Karen Dalton Reviews in Q// Uncut// Clash// The Word (Posted By Harry)

Karen Dalton 1966' (Delmore Recordings)

Karen Dalton 1966' (Delmore Recordings)Karen Dalton
Reviews
Q/Uncut/
Clash/The Word

Karen Dalton ‘1966’ (Delmore Recordings)

Q Review: 4 Stars
Sounds Of The Underground
Written By Andy Fyfe

“…Her voice and the songs… including Katie Cruel, traditional tunes plus others by Fred Neil, Billie Holiday and Tim Hardin – sound as ancient as the mountains surrounding the Colorado cabin they were recorded in. Essential to anyone searching for modern folk’s head waters…”
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Uncut Review: Albums: 4 Stars
Written By Mick Houghton

” This is the third set of unearthed tapes to be released since a new audience discovered her in 2005…Dalton’s expected repertoire features “Katie Cruel” and two songs written by her mentor Fred Neil, but it’s the inclusion of four Tim Hardin compositions that makes this so fascinating; Dalton was most likely the first person to cover Hardin’s timeless classics “Reason To Believe” and “Don’t Make Promises”, even if her versions were only meant to be privately heard. The old-timey accompaniment and Dalton’s bluesy vocals perfectly suit Hardin’s exquisitely sad songs.”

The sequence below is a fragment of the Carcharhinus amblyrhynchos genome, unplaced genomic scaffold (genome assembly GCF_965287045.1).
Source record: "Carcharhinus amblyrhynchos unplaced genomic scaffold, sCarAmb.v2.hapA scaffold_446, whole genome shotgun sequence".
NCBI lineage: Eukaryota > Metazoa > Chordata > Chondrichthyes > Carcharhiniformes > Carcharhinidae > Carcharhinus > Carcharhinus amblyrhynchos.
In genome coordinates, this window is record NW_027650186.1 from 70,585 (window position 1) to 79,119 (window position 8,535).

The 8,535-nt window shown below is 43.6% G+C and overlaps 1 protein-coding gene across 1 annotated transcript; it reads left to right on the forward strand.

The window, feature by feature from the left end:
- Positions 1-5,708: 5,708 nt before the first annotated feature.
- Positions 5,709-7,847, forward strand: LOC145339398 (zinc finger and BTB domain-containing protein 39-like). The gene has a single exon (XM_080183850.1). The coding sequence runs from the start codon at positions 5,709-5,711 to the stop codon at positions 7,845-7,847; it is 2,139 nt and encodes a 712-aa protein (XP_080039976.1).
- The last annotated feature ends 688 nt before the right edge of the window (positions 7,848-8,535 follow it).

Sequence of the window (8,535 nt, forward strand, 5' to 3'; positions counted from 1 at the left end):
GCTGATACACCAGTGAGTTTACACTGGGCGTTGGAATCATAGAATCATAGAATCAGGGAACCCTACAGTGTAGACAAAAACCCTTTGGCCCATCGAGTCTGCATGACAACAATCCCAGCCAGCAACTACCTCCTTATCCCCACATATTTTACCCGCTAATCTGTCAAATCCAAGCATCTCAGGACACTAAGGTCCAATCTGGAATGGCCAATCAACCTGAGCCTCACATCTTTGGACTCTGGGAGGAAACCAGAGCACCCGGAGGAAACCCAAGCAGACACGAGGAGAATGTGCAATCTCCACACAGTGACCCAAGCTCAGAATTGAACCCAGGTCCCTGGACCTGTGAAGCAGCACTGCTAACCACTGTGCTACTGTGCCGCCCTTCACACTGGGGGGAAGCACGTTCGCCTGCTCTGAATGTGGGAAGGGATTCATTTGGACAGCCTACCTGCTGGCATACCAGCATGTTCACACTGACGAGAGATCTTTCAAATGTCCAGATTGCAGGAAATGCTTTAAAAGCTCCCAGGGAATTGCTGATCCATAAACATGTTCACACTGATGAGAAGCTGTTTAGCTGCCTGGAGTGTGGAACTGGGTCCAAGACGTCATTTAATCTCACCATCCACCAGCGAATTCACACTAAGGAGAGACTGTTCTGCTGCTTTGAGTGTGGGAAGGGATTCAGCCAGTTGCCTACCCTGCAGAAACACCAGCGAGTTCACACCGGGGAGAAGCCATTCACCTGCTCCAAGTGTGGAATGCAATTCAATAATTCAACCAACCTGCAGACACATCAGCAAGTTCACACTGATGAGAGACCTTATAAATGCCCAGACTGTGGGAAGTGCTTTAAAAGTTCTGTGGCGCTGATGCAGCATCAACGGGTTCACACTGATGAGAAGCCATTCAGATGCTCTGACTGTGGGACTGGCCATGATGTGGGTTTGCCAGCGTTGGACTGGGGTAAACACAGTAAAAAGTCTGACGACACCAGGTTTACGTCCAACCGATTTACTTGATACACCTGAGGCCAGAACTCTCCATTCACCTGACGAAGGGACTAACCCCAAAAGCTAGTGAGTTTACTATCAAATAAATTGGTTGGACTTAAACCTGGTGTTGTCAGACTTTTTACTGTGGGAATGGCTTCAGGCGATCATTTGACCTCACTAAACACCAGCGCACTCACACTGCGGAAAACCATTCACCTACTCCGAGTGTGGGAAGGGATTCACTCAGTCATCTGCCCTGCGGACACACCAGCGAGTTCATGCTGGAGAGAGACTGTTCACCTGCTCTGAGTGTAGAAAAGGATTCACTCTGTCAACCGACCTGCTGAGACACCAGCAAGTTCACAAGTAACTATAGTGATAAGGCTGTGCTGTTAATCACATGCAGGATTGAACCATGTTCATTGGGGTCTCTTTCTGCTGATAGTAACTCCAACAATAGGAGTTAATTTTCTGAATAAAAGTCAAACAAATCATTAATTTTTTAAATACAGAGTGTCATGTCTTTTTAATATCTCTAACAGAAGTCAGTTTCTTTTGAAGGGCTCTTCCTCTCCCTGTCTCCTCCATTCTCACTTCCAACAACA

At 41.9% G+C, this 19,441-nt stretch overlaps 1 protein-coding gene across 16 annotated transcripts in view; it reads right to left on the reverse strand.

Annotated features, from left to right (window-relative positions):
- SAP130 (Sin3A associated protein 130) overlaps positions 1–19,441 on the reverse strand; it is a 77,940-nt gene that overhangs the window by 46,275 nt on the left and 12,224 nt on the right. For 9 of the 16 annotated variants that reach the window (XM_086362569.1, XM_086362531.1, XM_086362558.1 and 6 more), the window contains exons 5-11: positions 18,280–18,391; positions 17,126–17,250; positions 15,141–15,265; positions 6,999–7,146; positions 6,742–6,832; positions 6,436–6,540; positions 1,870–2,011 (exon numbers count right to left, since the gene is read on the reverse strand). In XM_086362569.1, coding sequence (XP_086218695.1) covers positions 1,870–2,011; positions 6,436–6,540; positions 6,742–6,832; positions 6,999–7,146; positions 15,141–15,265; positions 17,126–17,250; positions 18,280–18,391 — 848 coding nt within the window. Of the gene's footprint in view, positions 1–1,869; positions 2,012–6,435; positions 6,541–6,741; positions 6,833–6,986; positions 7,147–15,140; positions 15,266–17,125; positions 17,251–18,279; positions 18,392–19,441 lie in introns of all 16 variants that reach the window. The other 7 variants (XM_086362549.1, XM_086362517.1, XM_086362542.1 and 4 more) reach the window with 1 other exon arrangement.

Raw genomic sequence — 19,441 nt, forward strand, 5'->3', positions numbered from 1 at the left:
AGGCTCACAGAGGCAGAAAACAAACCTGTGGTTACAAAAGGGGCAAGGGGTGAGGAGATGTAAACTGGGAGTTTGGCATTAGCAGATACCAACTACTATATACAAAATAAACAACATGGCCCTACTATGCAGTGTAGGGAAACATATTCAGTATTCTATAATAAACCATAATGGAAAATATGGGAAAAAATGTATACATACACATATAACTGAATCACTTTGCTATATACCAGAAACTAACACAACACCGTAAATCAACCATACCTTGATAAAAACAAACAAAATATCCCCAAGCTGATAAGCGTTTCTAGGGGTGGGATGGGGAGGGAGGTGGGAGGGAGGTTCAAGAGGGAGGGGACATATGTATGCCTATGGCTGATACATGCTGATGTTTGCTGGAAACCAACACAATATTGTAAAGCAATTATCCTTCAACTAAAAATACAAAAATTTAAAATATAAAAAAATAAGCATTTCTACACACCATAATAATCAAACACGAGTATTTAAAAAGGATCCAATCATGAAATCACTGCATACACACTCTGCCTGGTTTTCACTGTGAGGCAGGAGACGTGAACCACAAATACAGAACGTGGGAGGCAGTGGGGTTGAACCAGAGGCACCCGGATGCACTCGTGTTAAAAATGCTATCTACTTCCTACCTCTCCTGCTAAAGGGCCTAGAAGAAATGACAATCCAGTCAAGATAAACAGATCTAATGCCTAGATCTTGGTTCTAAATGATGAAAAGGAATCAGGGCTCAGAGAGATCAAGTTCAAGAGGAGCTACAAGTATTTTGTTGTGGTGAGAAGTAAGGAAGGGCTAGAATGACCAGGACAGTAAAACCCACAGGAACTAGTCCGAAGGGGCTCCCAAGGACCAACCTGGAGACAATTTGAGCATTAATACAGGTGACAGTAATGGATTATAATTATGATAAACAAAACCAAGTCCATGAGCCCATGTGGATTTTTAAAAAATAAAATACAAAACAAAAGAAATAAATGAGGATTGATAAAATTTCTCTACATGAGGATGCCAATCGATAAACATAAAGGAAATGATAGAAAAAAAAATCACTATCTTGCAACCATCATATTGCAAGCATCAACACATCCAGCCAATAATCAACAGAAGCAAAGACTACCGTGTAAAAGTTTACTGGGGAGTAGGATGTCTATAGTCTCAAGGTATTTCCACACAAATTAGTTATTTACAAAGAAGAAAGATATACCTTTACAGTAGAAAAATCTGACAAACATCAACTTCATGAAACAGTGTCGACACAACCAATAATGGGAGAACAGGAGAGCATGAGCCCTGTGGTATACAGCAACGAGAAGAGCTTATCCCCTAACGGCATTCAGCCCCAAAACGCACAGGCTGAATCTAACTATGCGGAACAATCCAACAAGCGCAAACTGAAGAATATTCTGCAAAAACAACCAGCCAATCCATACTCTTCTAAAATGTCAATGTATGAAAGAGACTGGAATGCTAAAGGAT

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Clash: The Essential Ten
#5. Karen Dalton ‘Katie Cruel’

“If anyone ever truly represented that other, strange America then it was Karen Dalton. According to legend she is Bob Dylan’s favourite blues singer- who are we to argue?”

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The Word:
Written By Rob Fitzpatrick

“Karen Dalton died, largely forgotten, a junkie and suffering from Aids, in New York in 1993…the sort of remarkably sad story that, however many times you hear it, never gets tired.
In 1966 Dalton was 29 years old and had left New York to live in a remote cabin in Colorado with her husband, Richard Tucker, and children. Most nights they would gather around a log fire and sing and on one of those nights a friend called Carl Baron, who’d sweated up to this address-free outpost with his precious reel-to-reel tape recorder, captured the songs as they were sung.
Forty-five years later, the ghosts of that evening have finally been let loose…Dalton certainly doesn’t seem to be performing these songs; this is eavesdropping on a grand scale and it has all the dark thrill and guilty tang that comes with that behaviour…The covers and the traditional songs that inhabit this exquisitely presented recording are deeply moving and I wouldn’t want to be without them, but rarely, if ever, have I been as haunted by a collection as I am by 1966.
A contemporary Billboard live review described Dalton as someone who “picks the dust of ruins for the traces of dream, [her voice] bordering on a wasteland, while in a trance of sorrow”, and it’s true that a pretty terrible future awaited her, but on 1966 she sounds relaxed. Safe. At peace. Whether you’re willing to risk disturbing that hard-won peace by listening in is, of course, entirely up to you.”

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